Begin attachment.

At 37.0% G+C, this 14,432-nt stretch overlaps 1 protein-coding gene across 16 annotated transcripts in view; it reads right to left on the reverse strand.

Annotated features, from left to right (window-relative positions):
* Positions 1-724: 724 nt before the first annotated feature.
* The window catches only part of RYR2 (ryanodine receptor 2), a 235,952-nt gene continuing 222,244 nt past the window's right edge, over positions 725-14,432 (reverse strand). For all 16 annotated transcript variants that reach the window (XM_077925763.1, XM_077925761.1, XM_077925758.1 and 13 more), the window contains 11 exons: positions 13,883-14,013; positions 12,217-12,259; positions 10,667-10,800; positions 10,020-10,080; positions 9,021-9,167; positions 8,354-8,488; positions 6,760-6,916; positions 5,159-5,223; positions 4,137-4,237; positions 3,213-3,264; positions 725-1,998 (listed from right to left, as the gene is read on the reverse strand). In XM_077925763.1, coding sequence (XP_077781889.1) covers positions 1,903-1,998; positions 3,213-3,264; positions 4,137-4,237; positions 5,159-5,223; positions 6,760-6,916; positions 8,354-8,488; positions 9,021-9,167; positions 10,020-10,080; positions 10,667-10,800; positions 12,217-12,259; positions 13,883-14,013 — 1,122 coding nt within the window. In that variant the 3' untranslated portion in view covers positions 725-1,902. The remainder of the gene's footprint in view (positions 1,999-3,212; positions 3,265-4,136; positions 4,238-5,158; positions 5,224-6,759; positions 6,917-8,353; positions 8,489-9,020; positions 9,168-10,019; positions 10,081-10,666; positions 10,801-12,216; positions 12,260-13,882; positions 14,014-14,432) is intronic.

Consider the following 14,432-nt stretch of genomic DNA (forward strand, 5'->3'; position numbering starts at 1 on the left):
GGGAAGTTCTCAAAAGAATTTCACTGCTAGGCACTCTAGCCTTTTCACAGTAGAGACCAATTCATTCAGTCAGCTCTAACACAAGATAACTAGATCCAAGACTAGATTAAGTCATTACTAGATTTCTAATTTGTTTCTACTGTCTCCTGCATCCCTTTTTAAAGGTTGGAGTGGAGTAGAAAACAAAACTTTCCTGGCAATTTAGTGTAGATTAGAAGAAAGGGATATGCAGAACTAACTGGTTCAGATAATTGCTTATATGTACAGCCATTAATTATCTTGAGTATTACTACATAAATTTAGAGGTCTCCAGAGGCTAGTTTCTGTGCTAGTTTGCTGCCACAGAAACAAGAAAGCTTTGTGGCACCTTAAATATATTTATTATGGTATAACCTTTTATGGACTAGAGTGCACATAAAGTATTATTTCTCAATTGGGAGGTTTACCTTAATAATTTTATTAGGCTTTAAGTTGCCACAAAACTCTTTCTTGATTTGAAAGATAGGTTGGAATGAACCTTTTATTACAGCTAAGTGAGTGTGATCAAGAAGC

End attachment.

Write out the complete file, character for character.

At 37.0% G+C, this 14,432-nt stretch overlaps 1 protein-coding gene across 16 annotated transcripts in view; it reads right to left on the reverse strand.

Annotated features, from left to right (window-relative positions):
* Positions 1-724: 724 nt before the first annotated feature.
* The window catches only part of RYR2 (ryanodine receptor 2), a 235,952-nt gene continuing 222,244 nt past the window's right edge, over positions 725-14,432 (reverse strand). For all 16 annotated transcript variants that reach the window (XM_077925763.1, XM_077925761.1, XM_077925758.1 and 13 more), the window contains 11 exons: positions 13,883-14,013; positions 12,217-12,259; positions 10,667-10,800; positions 10,020-10,080; positions 9,021-9,167; positions 8,354-8,488; positions 6,760-6,916; positions 5,159-5,223; positions 4,137-4,237; positions 3,213-3,264; positions 725-1,998 (listed from right to left, as the gene is read on the reverse strand). In XM_077925763.1, coding sequence (XP_077781889.1) covers positions 1,903-1,998; positions 3,213-3,264; positions 4,137-4,237; positions 5,159-5,223; positions 6,760-6,916; positions 8,354-8,488; positions 9,021-9,167; positions 10,020-10,080; positions 10,667-10,800; positions 12,217-12,259; positions 13,883-14,013 — 1,122 coding nt within the window. In that variant the 3' untranslated portion in view covers positions 725-1,902. The remainder of the gene's footprint in view (positions 1,999-3,212; positions 3,265-4,136; positions 4,238-5,158; positions 5,224-6,759; positions 6,917-8,353; positions 8,489-9,020; positions 9,168-10,019; positions 10,081-10,666; positions 10,801-12,216; positions 12,260-13,882; positions 14,014-14,432) is intronic.

Consider the following 14,432-nt stretch of genomic DNA (forward strand, 5'->3'; position numbering starts at 1 on the left):
GGGAAGTTCTCAAAAGAATTTCACTGCTAGGCACTCTAGCCTTTTCACAGTAGAGACCAATTCATTCAGTCAGCTCTAACACAAGATAACTAGATCCAAGACTAGATTAAGTCATTACTAGATTTCTAATTTGTTTCTACTGTCTCCTGCATCCCTTTTTAAAGGTTGGAGTGGAGTAGAAAACAAAACTTTCCTGGCAATTTAGTGTAGATTAGAAGAAAGGGATATGCAGAACTAACTGGTTCAGATAATTGCTTATATGTACAGCCATTAATTATCTTGAGTATTACTACATAAATTTAGAGGTCTCCAGAGGCTAGTTTCTGTGCTAGTTTGCTGCCACAGAAACAAGAAAGCTTTGTGGCACCTTAAATATATTTATTATGGTATAACCTTTTATGGACTAGAGTGCACATAAAGTATTATTTCTCAATTGGGAGGTTTACCTTAATAATTTTATTAGGCTTTAAGTTGCCACAAAACTCTTTCTTGATTTGAAAGATAGGTTGGAATGAACCTTTTATTACAGCTAAGTGAGTGTGATCAAGAAGC